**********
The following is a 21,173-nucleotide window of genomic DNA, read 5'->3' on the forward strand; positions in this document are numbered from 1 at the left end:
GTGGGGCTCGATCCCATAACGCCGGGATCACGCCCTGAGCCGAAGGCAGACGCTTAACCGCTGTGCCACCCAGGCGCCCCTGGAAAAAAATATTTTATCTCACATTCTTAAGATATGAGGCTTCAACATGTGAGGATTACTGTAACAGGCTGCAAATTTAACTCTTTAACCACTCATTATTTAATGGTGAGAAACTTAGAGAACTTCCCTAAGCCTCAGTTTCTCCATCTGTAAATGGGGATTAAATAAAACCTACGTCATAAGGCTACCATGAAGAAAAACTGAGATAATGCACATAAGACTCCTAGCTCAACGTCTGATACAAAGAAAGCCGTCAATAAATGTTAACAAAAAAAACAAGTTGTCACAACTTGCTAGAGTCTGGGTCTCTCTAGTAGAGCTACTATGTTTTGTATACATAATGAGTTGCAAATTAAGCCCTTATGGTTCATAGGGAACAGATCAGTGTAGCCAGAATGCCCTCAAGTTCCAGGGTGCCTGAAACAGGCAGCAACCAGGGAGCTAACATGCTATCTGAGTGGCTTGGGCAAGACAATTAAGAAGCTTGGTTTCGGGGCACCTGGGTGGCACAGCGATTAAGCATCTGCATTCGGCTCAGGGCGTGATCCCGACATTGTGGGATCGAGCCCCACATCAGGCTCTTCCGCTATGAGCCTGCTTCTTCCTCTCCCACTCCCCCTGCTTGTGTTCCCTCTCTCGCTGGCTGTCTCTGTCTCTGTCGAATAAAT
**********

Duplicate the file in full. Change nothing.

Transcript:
The following is a 21,173-nucleotide window of genomic DNA, read 5'->3' on the forward strand; positions in this document are numbered from 1 at the left end:
GTGGGGCTCGATCCCATAACGCCGGGATCACGCCCTGAGCCGAAGGCAGACGCTTAACCGCTGTGCCACCCAGGCGCCCCTGGAAAAAAATATTTTATCTCACATTCTTAAGATATGAGGCTTCAACATGTGAGGATTACTGTAACAGGCTGCAAATTTAACTCTTTAACCACTCATTATTTAATGGTGAGAAACTTAGAGAACTTCCCTAAGCCTCAGTTTCTCCATCTGTAAATGGGGATTAAATAAAACCTACGTCATAAGGCTACCATGAAGAAAAACTGAGATAATGCACATAAGACTCCTAGCTCAACGTCTGATACAAAGAAAGCCGTCAATAAATGTTAACAAAAAAAACAAGTTGTCACAACTTGCTAGAGTCTGGGTCTCTCTAGTAGAGCTACTATGTTTTGTATACATAATGAGTTGCAAATTAAGCCCTTATGGTTCATAGGGAACAGATCAGTGTAGCCAGAATGCCCTCAAGTTCCAGGGTGCCTGAAACAGGCAGCAACCAGGGAGCTAACATGCTATCTGAGTGGCTTGGGCAAGACAATTAAGAAGCTTGGTTTCGGGGCACCTGGGTGGCACAGCGATTAAGCATCTGCATTCGGCTCAGGGCGTGATCCCGACATTGTGGGATCGAGCCCCACATCAGGCTCTTCCGCTATGAGCCTGCTTCTTCCTCTCCCACTCCCCCTGCTTGTGTTCCCTCTCTCGCTGGCTGTCTCTGTCTCTGTCGAATAAAT